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Telling People to ‘Hustle' During COVID-19 Comes From a Place of Privilege

BY: CHASE VINCENT 

If given enough thought the stress and uncertainty of this pandemic will drive anyone crazy. While we are all reaching for some level of normalcy it's equally as important to prioritize our mental health, and maybe that means muting our faves for a bit.

 I completely understand the panic and overall unease about the ambiguity of COVID-19, being that I am a regimented person myself. But I do not think the answer is to simply buy into "hustle culture" or try to create a new normal— given the insanely stressful circumstances.    

As we see the death toll rising, the lack of protective gear for health professionals, and the number of COVID-19 cases rising, how can we just solely focus on the enhancement of ourselves?  

Celebrities are encouraging their fans to start businesses, blogs, podcasts or other (possibly) lucrative activities to pass the time; in hopes of making the best out of a rough situation. While there is some validity to this school of thought, sometimes it can cause more harm than good. Specifically, when we factor in predisposed mental health issues people are dealing with.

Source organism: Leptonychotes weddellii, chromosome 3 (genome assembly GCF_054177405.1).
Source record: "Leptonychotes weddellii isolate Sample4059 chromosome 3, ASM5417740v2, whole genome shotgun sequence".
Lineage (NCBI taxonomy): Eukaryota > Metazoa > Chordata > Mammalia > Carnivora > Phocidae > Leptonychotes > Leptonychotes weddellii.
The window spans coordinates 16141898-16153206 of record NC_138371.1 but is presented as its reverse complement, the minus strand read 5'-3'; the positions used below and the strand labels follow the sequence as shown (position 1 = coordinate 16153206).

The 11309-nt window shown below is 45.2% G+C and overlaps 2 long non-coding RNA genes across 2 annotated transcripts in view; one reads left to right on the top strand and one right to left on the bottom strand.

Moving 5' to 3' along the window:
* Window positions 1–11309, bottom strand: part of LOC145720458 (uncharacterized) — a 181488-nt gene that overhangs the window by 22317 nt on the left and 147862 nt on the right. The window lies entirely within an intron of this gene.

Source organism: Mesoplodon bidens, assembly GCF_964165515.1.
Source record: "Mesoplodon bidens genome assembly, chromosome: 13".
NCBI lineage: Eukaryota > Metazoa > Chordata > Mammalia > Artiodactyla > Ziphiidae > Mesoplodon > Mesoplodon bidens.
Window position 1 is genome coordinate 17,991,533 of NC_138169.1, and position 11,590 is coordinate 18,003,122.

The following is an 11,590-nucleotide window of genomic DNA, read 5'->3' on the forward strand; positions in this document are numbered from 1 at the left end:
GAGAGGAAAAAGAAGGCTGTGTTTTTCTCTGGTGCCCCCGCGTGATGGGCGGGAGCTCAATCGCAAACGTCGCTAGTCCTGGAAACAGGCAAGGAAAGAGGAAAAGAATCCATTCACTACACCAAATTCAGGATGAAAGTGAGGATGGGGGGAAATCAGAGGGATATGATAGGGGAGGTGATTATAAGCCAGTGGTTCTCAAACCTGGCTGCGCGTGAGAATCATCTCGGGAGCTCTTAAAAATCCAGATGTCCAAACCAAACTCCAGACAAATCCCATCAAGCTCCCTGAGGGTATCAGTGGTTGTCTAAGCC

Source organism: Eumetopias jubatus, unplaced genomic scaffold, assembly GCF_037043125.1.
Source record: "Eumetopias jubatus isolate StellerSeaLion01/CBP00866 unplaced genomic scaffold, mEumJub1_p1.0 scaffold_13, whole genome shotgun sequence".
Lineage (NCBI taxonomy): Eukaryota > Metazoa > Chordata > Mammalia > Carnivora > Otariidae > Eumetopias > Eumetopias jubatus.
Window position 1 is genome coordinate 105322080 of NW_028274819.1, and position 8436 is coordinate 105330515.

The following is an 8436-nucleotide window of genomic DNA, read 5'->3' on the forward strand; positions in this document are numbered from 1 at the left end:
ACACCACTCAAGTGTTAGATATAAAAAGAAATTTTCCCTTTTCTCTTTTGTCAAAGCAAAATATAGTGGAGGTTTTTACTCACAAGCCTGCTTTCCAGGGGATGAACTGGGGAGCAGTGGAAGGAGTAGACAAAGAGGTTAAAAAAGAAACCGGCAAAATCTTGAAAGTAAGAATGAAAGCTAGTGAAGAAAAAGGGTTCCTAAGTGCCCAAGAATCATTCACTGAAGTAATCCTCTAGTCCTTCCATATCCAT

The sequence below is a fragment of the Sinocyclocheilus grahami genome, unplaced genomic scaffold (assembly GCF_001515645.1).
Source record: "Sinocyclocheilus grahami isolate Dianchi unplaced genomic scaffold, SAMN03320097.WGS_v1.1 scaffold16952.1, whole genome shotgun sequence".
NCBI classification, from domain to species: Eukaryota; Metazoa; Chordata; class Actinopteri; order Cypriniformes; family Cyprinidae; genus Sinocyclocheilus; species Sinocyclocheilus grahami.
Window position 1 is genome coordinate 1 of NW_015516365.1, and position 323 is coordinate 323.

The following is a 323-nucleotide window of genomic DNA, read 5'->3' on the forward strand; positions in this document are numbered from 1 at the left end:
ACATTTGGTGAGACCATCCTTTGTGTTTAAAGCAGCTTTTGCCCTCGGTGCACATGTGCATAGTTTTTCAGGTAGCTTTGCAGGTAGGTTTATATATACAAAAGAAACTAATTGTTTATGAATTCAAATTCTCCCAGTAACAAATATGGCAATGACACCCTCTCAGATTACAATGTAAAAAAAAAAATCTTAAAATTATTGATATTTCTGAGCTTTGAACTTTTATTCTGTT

Alaa Hijazi, a trauma specialist weighed in on the topic, "we are going through a collective trauma, that is bringing up profound grief, loss, panic over livelihoods, panic over loss of loved ones...people are trying to survive poverty, fear,  and retriggering of trauma… Yet, someone has the nerve to accuse someone of lack of discipline for not learning a new skill". 

 Some celebrities are tone deaf to the situation at hand, the majority are sitting in their comfortable houses only imagining what others' realities are. No amount of Instagram stories, impulsive tweeting, or positive quotes can equate the two experiences. 

Most recently, Ellen DeGeneres came under fire for comparing social isolation to prison. DeGeneres compared being in quarantine to being in jail, as if the two are remotely similar.

While numerous families are being impacted by the pandemic, to even suggest that one should have the innate motivation to buy into "hustle culture," is insulting. This is not to be confused with those that are grinding in order to provide for their family at all cost. Moreover, suggesting that folks find it in themselves to use this time to elevate their social and economic standing is absurd. Some of us are trying to take it all, day by day. 

Of course, this quarantine is a great opportunity to do the things that make us most happy.  While discovering new passions we never knew we had and nursing old hobbies we haven't had the time for. However, the outward projection and unsolicited pressure from some of the wealthiest isn't encouraging— it could actually have an adverse effect. 

Because of America's capitalistic structure we are all programmed to work in order to take care of ourselves and loved ones. Meaning we do not always take adequate time to check in with one another mentally. The amount of pressure we all feel during this time is immense. The best thing we can do is support the plethora of ways we are (all) dealing with this global crisis.

 


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